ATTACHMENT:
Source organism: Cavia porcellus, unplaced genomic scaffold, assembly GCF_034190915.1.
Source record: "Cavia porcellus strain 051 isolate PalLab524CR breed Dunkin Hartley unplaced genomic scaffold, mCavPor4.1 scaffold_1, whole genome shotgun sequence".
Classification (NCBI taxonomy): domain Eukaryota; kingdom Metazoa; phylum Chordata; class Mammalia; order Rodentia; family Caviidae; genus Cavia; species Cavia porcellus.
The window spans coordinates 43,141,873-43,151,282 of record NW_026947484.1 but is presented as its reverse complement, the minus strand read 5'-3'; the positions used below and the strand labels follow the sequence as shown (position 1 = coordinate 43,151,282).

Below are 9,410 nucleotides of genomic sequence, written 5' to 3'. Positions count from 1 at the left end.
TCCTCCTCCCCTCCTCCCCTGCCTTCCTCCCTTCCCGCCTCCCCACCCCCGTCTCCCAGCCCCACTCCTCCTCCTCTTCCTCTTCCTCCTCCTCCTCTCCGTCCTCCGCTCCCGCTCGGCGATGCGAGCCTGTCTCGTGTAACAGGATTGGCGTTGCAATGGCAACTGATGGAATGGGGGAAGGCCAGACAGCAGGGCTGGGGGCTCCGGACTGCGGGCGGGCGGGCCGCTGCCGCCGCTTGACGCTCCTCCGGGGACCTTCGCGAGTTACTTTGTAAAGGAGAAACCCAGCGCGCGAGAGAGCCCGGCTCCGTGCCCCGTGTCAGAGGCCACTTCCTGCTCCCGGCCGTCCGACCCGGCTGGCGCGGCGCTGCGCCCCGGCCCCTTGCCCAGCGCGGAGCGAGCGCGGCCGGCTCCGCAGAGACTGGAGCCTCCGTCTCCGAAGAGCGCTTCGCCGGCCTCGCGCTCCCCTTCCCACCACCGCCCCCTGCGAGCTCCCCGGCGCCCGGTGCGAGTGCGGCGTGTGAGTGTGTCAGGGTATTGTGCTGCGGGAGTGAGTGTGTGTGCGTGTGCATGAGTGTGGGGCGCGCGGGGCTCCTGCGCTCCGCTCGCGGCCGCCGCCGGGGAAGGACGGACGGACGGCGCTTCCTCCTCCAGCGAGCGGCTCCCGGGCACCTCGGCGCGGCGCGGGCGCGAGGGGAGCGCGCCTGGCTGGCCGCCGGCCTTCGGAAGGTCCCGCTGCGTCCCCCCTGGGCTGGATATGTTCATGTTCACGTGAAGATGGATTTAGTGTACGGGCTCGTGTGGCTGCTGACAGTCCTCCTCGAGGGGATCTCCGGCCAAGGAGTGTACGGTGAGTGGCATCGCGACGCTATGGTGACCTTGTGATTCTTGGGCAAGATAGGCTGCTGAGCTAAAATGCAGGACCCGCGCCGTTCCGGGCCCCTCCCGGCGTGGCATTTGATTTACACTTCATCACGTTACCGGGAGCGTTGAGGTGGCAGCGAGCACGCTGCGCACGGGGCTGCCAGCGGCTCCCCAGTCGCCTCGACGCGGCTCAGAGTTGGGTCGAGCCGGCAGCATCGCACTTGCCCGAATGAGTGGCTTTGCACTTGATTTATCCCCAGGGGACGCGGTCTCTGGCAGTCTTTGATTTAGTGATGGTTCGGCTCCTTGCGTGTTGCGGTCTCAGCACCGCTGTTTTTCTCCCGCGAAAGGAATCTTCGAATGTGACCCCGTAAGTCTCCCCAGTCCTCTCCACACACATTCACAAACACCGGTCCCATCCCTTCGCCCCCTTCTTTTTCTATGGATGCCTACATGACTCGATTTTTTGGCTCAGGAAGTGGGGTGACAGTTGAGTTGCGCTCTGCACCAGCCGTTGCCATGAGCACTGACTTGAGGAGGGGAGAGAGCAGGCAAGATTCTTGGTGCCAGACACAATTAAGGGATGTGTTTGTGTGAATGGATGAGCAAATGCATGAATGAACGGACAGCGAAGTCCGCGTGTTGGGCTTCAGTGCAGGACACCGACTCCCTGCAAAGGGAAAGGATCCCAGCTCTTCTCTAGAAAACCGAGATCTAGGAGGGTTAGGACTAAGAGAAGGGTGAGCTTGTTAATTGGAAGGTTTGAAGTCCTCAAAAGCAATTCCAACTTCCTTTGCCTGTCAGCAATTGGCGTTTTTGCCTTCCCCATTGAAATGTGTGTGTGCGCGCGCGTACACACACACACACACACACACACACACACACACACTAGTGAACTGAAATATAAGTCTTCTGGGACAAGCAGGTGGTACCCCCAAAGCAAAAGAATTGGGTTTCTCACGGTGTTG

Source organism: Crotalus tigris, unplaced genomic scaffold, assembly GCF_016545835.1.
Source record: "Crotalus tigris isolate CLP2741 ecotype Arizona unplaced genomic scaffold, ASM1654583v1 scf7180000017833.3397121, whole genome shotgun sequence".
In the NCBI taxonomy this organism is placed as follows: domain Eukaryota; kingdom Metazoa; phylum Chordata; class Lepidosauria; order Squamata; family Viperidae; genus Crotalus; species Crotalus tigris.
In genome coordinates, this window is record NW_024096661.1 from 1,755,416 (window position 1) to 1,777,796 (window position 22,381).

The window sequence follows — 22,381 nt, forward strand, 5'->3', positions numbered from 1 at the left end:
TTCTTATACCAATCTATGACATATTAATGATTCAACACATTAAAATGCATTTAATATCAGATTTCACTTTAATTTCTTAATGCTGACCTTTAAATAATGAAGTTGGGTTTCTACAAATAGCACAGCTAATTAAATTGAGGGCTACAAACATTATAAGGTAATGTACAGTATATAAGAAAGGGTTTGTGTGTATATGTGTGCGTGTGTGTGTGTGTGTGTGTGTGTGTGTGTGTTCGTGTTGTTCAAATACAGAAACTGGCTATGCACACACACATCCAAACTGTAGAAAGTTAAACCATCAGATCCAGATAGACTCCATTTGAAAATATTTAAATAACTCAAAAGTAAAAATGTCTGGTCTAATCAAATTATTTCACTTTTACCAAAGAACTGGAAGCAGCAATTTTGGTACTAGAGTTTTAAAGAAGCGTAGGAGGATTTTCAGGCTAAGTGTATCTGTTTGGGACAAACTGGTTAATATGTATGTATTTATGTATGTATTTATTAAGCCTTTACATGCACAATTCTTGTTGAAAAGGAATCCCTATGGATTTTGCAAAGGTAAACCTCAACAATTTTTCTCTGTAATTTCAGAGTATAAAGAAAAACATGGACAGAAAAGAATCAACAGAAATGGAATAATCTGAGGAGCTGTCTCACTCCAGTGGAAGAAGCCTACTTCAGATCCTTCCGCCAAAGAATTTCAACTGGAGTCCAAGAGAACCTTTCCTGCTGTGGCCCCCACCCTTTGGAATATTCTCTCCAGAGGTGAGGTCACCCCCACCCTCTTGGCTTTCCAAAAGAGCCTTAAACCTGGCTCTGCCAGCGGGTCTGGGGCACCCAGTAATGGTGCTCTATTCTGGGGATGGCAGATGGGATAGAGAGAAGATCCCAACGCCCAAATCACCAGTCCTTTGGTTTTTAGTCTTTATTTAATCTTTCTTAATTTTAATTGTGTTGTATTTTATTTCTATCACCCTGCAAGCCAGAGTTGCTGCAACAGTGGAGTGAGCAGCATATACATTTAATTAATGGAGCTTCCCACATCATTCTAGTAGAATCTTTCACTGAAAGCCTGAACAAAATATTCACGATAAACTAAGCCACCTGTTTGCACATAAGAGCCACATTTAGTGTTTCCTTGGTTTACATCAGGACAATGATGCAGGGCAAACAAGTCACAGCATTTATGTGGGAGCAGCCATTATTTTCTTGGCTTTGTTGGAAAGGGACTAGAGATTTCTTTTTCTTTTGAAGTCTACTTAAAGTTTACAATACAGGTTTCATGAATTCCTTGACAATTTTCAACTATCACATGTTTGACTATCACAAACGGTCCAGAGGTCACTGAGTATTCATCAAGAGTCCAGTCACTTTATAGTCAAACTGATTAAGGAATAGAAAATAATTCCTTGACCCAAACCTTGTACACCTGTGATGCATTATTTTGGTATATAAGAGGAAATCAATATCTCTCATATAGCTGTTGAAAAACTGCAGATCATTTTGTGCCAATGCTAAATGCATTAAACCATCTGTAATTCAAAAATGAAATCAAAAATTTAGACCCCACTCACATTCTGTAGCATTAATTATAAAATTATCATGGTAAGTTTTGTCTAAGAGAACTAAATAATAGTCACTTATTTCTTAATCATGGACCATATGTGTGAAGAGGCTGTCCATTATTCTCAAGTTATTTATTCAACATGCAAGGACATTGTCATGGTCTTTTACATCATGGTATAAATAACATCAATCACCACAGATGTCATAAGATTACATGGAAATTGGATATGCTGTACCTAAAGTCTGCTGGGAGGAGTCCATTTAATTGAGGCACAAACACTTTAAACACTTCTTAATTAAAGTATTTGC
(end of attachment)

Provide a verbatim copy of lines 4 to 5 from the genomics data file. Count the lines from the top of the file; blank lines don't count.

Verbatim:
The window spans coordinates 43,141,873-43,151,282 of record NW_026947484.1 but is presented as its reverse complement, the minus strand read 5'-3'; the positions used below and the strand labels follow the sequence as shown (position 1 = coordinate 43,151,282).

Below are 9,410 nucleotides of genomic sequence, written 5' to 3'. Positions count from 1 at the left end.